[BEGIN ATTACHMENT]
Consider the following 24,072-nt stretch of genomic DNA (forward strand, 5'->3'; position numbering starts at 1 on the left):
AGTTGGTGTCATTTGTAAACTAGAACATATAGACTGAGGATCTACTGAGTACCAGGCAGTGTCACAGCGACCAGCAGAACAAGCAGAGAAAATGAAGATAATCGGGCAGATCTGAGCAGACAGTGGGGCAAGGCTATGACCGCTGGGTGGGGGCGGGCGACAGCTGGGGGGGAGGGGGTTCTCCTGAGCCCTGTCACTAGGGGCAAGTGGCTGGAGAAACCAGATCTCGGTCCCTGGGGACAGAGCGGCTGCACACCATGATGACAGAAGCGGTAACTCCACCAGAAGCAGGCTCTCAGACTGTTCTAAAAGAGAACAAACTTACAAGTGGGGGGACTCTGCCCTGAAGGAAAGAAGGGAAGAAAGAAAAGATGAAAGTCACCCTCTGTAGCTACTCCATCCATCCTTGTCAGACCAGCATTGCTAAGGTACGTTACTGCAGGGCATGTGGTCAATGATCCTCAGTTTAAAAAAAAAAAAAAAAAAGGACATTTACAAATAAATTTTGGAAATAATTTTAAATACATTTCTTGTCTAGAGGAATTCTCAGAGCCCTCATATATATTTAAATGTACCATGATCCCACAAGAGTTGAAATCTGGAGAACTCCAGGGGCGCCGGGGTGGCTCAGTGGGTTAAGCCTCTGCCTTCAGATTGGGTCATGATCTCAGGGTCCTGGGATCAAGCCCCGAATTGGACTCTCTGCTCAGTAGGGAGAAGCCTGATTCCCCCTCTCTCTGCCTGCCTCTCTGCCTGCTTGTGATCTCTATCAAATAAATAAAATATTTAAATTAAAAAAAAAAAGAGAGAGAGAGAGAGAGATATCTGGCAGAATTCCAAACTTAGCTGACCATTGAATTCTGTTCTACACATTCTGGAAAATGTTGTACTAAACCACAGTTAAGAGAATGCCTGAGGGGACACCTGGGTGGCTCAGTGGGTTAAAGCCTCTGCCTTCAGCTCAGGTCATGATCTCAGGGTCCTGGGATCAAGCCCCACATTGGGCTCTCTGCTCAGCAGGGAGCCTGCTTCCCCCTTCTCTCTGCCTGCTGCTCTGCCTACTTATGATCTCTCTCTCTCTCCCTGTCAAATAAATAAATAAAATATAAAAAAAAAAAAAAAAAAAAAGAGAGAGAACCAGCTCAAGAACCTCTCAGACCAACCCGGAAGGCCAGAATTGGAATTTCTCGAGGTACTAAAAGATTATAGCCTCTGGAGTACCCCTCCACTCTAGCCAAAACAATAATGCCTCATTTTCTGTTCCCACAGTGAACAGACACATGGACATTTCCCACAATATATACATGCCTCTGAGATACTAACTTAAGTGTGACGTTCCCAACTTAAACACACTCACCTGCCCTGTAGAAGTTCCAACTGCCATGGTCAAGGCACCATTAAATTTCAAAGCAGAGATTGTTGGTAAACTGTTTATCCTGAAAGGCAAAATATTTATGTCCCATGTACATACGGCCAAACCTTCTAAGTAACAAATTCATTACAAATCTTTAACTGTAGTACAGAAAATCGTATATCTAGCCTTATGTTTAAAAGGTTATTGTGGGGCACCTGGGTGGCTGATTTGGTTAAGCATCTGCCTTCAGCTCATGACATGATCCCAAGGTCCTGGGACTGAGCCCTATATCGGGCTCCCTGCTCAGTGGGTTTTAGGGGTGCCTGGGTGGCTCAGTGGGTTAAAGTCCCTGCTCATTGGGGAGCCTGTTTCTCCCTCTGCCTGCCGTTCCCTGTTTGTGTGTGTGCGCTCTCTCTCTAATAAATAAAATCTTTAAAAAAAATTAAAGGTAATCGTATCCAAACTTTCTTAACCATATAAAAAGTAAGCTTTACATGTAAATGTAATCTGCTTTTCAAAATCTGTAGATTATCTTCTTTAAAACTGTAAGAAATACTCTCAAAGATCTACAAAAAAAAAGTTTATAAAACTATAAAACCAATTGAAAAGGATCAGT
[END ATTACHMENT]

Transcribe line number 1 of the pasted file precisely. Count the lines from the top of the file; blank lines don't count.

Consider the following 24,072-nt stretch of genomic DNA (forward strand, 5'->3'; position numbering starts at 1 on the left):